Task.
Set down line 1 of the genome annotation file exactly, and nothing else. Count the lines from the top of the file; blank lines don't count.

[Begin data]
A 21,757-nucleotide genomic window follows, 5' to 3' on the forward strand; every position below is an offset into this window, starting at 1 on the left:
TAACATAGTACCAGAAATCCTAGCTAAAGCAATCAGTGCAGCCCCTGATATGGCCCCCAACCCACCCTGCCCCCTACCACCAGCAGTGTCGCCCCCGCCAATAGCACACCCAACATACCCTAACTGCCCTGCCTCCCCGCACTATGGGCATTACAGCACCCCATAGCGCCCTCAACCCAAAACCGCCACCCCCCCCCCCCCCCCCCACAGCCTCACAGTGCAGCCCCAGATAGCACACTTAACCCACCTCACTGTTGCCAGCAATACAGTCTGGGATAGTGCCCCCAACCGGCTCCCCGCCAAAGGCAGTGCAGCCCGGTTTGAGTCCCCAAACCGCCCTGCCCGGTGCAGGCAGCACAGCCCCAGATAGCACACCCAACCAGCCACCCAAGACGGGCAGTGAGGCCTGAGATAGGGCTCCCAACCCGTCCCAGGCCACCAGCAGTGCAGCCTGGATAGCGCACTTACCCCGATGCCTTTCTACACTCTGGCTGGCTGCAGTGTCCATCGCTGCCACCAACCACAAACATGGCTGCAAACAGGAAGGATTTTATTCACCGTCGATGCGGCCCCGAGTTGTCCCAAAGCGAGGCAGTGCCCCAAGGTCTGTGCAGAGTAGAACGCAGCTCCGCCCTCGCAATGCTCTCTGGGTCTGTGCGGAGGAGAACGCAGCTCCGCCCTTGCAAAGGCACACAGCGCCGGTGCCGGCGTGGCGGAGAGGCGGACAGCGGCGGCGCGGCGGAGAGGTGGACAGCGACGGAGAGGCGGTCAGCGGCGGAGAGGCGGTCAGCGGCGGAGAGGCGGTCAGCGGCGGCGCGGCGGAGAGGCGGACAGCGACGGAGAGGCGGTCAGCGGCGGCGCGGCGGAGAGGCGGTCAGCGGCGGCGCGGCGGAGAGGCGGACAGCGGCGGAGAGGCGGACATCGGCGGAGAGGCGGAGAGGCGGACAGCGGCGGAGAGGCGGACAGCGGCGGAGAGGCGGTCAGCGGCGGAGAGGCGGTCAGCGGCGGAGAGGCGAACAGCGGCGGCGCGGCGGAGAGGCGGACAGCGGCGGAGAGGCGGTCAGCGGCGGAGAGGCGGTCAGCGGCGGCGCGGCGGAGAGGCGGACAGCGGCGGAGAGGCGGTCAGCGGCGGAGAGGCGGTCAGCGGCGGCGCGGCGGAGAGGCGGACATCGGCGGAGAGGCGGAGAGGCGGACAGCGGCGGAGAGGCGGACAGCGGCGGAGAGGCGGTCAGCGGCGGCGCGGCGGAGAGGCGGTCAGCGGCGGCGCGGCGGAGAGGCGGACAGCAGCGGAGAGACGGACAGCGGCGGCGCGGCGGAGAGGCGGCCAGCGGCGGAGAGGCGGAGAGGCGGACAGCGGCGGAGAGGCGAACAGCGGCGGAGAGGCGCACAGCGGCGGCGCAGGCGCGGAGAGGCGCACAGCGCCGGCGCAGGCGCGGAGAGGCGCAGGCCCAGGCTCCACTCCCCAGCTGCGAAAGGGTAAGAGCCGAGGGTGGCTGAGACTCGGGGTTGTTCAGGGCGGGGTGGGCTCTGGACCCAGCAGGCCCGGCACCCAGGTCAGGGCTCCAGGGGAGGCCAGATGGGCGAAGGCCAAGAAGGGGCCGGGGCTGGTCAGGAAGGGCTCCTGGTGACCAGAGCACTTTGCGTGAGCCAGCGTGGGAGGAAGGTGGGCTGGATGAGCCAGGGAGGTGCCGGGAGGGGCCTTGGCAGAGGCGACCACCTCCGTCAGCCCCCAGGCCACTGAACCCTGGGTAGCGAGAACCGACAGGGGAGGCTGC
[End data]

A 21,757-nucleotide genomic window follows, 5' to 3' on the forward strand; every position below is an offset into this window, starting at 1 on the left: